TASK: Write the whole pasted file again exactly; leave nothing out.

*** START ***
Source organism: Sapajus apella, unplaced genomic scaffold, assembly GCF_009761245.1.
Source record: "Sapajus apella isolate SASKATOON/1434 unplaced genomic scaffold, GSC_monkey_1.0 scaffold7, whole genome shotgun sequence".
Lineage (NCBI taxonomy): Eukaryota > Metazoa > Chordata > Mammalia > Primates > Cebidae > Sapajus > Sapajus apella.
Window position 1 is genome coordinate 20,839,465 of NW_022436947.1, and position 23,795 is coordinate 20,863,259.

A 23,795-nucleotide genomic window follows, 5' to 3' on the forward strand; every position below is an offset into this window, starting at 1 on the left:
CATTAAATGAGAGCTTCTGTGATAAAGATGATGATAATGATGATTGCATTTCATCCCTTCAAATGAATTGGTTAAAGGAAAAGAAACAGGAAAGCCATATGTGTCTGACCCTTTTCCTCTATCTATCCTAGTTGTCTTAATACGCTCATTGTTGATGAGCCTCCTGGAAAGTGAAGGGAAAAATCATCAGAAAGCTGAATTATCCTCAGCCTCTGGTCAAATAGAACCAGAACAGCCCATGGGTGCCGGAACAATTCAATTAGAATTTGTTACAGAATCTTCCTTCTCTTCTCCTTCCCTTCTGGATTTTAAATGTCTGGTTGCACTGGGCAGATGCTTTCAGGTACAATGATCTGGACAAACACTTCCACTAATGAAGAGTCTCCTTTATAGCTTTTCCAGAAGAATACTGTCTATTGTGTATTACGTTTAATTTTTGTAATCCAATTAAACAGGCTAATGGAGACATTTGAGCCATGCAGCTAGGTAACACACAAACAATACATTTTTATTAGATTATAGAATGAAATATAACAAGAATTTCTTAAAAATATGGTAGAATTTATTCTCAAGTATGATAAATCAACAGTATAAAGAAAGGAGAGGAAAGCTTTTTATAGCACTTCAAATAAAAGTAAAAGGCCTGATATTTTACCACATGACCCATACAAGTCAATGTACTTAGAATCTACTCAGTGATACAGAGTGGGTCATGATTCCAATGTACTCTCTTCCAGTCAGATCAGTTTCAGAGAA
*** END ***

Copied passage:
Source organism: Sapajus apella, unplaced genomic scaffold, assembly GCF_009761245.1.
Source record: "Sapajus apella isolate SASKATOON/1434 unplaced genomic scaffold, GSC_monkey_1.0 scaffold7, whole genome shotgun sequence".
Lineage (NCBI taxonomy): Eukaryota > Metazoa > Chordata > Mammalia > Primates > Cebidae > Sapajus > Sapajus apella.
Window position 1 is genome coordinate 20,839,465 of NW_022436947.1, and position 23,795 is coordinate 20,863,259.

A 23,795-nucleotide genomic window follows, 5' to 3' on the forward strand; every position below is an offset into this window, starting at 1 on the left:
CATTAAATGAGAGCTTCTGTGATAAAGATGATGATAATGATGATTGCATTTCATCCCTTCAAATGAATTGGTTAAAGGAAAAGAAACAGGAAAGCCATATGTGTCTGACCCTTTTCCTCTATCTATCCTAGTTGTCTTAATACGCTCATTGTTGATGAGCCTCCTGGAAAGTGAAGGGAAAAATCATCAGAAAGCTGAATTATCCTCAGCCTCTGGTCAAATAGAACCAGAACAGCCCATGGGTGCCGGAACAATTCAATTAGAATTTGTTACAGAATCTTCCTTCTCTTCTCCTTCCCTTCTGGATTTTAAATGTCTGGTTGCACTGGGCAGATGCTTTCAGGTACAATGATCTGGACAAACACTTCCACTAATGAAGAGTCTCCTTTATAGCTTTTCCAGAAGAATACTGTCTATTGTGTATTACGTTTAATTTTTGTAATCCAATTAAACAGGCTAATGGAGACATTTGAGCCATGCAGCTAGGTAACACACAAACAATACATTTTTATTAGATTATAGAATGAAATATAACAAGAATTTCTTAAAAATATGGTAGAATTTATTCTCAAGTATGATAAATCAACAGTATAAAGAAAGGAGAGGAAAGCTTTTTATAGCACTTCAAATAAAAGTAAAAGGCCTGATATTTTACCACATGACCCATACAAGTCAATGTACTTAGAATCTACTCAGTGATACAGAGTGGGTCATGATTCCAATGTACTCTCTTCCAGTCAGATCAGTTTCAGAGAA